Take a positive integer: if it's even halve it, otherwise multiply by 3 and add 1, then halve. Iterate this.
Eventually, you will get to 1 - the number of iterations this requires is the Collatz Number of n0, α(n0).
The Collatz Conjecture is that we always reach 1, whatever the value of n0. Lothar Collatz set it in 1937 and it has defied proof ever since, despite attention by very strong mathematicians. The celebrated Paul Erdös described attempts to prove the Conjecture as Hopeless, absolutely hopeless.
If n= 2k then α(n)=k (try it!), and otherwise it's easy to see that α(n)>log2(n). A statistical argument [Crandall] suggests that on average, α(n)=5.28log2(n).
Plotting α(n) is interesting as it is essentially random, even if you think you can detect patterns. It does grow (unevenly) with n, but a plot of α(n)/log(n) does not (on average!). The randomness has reminded people of hailstones bouncing off a hard flat surface, and it is sometimes called the Hailstone function.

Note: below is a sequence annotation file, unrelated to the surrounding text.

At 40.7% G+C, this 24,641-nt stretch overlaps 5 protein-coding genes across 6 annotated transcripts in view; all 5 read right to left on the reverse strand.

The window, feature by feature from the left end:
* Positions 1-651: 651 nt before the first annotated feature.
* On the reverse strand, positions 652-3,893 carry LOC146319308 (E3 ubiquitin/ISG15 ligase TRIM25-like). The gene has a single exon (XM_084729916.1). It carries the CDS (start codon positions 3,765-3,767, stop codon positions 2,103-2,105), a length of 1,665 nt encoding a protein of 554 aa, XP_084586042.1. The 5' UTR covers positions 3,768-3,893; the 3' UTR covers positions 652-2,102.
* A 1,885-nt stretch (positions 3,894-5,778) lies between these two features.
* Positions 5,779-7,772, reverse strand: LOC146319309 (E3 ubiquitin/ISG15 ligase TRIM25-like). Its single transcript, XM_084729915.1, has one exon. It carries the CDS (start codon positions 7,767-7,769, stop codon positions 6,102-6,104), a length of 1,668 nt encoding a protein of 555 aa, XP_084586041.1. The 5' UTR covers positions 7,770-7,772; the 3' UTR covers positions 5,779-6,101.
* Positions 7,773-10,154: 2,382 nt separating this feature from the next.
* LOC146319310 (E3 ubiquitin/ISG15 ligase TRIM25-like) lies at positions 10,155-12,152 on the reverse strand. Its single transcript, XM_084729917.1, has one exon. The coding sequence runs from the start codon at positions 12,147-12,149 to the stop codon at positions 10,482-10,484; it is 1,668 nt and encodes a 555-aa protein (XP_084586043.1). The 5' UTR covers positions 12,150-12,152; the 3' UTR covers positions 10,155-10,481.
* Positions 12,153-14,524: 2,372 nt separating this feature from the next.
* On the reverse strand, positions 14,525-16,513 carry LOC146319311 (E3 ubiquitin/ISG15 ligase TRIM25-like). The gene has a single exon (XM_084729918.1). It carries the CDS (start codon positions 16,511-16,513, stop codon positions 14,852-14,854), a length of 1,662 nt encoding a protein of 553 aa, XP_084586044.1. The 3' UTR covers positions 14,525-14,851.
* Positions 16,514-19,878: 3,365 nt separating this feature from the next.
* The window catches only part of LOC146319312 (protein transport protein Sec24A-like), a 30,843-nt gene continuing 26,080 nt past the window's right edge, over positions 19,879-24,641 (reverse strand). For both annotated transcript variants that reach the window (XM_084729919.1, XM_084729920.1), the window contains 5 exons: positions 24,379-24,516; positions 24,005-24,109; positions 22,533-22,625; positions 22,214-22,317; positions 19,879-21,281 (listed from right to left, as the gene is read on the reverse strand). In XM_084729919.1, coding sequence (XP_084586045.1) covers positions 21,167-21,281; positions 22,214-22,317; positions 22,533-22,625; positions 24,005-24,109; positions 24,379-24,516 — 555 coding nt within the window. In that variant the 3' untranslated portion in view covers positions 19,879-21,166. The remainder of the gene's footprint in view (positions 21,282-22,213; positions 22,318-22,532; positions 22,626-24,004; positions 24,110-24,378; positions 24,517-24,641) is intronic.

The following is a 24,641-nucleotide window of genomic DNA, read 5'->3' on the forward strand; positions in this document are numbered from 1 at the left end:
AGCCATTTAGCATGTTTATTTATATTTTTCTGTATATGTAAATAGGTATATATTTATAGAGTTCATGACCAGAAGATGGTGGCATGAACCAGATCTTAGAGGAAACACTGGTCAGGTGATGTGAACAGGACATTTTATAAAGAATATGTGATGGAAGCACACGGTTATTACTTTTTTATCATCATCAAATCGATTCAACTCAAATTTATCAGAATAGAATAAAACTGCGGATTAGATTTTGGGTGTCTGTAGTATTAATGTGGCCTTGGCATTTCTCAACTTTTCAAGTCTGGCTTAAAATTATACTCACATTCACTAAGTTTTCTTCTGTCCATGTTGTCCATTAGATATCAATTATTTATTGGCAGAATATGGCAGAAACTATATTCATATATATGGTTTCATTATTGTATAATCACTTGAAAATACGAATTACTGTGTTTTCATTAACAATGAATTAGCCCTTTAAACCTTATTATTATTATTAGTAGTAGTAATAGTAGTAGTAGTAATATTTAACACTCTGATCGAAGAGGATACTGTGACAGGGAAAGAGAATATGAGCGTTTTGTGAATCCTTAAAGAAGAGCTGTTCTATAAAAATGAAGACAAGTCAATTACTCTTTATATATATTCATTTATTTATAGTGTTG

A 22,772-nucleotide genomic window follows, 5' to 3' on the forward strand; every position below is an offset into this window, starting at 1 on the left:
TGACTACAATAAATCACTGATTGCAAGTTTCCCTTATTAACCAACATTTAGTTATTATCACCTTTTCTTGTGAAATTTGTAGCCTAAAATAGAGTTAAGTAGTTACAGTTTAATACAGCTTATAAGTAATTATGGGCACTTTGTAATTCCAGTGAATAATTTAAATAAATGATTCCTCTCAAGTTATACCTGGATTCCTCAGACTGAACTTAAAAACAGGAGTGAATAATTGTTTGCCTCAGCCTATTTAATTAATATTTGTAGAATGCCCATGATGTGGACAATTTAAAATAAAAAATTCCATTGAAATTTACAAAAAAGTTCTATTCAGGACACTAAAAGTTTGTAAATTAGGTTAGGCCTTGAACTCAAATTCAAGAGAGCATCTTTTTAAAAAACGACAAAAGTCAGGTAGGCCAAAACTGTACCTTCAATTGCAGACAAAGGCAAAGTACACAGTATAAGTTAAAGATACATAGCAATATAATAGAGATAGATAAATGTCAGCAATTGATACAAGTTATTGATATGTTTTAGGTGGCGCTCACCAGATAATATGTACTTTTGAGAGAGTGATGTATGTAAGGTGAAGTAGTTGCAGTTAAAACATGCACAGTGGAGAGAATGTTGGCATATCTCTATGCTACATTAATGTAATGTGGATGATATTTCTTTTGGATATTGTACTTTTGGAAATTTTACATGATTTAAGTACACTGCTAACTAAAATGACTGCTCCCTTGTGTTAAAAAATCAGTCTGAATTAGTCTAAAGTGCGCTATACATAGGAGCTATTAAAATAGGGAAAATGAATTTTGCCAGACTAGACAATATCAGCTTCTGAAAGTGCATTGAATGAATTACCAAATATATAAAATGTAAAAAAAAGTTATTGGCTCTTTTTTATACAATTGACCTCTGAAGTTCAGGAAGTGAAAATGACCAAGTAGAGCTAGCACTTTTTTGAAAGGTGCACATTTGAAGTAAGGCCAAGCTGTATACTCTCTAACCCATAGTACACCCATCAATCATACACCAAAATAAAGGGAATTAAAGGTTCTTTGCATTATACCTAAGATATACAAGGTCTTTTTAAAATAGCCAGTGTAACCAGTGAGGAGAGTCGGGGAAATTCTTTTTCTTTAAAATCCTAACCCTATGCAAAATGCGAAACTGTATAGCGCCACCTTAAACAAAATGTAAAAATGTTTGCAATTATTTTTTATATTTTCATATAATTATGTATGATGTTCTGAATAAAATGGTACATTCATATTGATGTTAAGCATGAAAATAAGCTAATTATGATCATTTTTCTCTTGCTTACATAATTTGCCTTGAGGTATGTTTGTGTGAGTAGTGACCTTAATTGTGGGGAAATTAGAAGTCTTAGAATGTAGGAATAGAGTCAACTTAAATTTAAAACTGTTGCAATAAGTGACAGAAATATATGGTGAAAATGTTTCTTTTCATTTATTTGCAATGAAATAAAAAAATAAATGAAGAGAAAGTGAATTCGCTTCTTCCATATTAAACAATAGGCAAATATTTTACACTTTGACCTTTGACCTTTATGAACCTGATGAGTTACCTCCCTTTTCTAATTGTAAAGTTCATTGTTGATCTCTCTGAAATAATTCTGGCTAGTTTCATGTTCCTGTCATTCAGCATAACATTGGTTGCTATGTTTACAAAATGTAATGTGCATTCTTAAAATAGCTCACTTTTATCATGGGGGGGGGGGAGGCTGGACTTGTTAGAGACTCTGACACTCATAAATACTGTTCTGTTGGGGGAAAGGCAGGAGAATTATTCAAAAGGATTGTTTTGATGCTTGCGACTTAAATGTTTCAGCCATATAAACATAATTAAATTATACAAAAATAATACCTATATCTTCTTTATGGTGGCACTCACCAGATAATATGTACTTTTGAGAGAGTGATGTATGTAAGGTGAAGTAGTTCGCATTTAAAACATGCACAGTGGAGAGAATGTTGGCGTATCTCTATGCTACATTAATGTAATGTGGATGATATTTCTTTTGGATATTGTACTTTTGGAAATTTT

John Conway (famous for his Game of Life) suggests that it may not actually be possible to prove or disprove the conjecture; that it is undecidable. If this is in fact the case, then the Collatz Conjecture is the simplest known undecidable problem.
Hammett gives a very gentle and understandable overview;
Lagarias provides an accessible but deeper introduction (and has worked and published extensively on the problem);
Littman's lecture on Computability [decidability] is very accessible and uses Collatz as an example;
van Bedegem provides an interesting philosophical study of the problem.